Archive | Carolinian Canada

Carolinian Canada Archives

Webpages from 2012-2020 | For current material visit


Thursday, February 19, 2015 - 7:00pm
Transform facts into stories and engage your audience. Harness your inner interpretive writer as you join Carolinian Canada and the Dorchester Mill Pond Stewards in a set of two sign-development workshops and a tour of the Mill Pond EcoTrail.
Monday, February 16, 2015 - 7:00pm
R.S.V.P. to join Carolinian Canada Directors at the 2015 Annual General Meeting in London, Ontario on Friday, April 17, 2015. Includes Go Wild Grow Wild Reception to celebrate our 2015 Conservation Award Recipients and launch the Big Picture Report Card project.
Click to Read the Posting
Monday, January 5, 2015 - 7:00pm

Event Development Specialist - Carolinian Canada Contract Position. Contract: 12-16 weeks, FT or PT to achieve deliverables, (potential for renewal based on success) Deadline: January 17, 2015

Monday, November 24, 2014 - 7:00pm

In Search of Exemplary Specimens of At Risk Trees in Southern Ontario's Oak Ridges Moraine – A Major Research Paper from Derek May of York University. Prior to settlement by Europeans, southern Ontario was blanketed by dense mixed deciduous forests that had been shaping, and were being shaped by, the landscape for over 10,000 years. Today, over 95% of these once expansive forests have been cleared for agriculture and other forms of development. This extensive clearance and land use alteration has imperiled the continued existence of many of southern Ontario's native tree species. Compounding this predicament has been a long history of over-harvesting the fittest trees in the forest, as well as the more recent introduction and spread of invasive species.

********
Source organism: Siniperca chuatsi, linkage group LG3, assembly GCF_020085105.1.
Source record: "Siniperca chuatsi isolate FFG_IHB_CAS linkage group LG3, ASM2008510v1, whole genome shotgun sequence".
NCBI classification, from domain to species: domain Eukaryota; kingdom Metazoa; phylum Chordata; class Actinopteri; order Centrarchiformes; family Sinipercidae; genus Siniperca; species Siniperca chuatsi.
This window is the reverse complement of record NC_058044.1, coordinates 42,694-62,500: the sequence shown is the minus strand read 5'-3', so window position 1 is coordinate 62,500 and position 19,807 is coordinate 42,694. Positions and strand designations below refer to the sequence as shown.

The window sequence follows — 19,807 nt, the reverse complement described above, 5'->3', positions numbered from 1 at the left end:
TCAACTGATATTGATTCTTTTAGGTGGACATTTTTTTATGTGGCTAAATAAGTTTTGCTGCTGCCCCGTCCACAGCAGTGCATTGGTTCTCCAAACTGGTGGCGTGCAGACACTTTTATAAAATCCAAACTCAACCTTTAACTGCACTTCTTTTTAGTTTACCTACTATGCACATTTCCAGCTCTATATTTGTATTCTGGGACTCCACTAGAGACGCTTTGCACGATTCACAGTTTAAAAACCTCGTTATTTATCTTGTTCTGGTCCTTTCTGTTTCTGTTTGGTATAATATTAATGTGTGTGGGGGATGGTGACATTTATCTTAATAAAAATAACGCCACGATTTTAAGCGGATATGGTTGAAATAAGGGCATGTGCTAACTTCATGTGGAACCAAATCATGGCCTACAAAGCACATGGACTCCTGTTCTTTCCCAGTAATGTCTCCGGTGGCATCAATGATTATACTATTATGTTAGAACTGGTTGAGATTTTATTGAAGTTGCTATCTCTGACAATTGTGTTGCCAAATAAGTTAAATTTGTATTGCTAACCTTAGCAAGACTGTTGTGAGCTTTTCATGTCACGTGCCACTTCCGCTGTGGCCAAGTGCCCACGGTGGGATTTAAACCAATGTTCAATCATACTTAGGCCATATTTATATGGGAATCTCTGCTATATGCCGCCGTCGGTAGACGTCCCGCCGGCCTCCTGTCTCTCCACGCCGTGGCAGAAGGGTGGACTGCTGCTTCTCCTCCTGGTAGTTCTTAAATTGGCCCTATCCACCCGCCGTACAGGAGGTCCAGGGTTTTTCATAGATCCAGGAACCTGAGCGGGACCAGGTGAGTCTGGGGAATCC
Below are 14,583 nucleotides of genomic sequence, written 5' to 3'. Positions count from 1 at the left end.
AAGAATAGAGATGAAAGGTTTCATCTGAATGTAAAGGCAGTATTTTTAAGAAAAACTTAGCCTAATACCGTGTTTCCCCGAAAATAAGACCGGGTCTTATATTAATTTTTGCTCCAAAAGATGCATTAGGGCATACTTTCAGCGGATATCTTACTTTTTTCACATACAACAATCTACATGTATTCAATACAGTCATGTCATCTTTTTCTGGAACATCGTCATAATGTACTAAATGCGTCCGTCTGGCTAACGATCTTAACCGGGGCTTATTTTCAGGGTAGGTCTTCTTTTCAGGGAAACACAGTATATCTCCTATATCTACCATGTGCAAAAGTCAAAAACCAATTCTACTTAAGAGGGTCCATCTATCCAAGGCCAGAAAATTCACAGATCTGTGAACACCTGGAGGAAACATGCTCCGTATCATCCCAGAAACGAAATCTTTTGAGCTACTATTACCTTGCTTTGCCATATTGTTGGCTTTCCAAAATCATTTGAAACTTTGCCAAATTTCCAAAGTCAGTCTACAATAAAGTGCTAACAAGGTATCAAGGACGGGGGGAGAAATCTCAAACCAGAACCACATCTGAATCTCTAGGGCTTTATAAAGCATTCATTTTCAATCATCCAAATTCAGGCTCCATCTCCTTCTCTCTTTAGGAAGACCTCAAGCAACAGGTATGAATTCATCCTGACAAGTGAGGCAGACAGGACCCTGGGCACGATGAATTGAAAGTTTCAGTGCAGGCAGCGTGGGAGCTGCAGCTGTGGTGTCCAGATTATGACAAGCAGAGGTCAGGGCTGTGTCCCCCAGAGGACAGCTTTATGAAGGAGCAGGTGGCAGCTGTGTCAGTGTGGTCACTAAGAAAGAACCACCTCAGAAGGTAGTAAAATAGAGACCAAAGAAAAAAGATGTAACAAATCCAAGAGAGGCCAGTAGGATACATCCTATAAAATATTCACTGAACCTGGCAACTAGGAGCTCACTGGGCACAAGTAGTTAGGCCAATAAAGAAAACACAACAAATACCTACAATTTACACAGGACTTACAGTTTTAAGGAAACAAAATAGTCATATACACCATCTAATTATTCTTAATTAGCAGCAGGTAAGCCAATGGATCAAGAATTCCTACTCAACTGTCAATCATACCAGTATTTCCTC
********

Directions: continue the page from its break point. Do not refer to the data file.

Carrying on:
Link to the Article
Tuesday, September 30, 2014 - 8:00pm

Monitoring surveys are ongoing in Windsor and LaSalle Ontario targeting one of the last populations of Eastern Massasaugas in Canada's Carolinian zone (the Ojibway Prairie population). Between late April and late August 2014 we conducted standardized detection surveys to better estimate detection probability and occupancy of this endangered and declining population. We are monitoring a total of 14 two-hectare sites within the historical range of the species. Sites were chosen based on the predominance of suitable open habitat.


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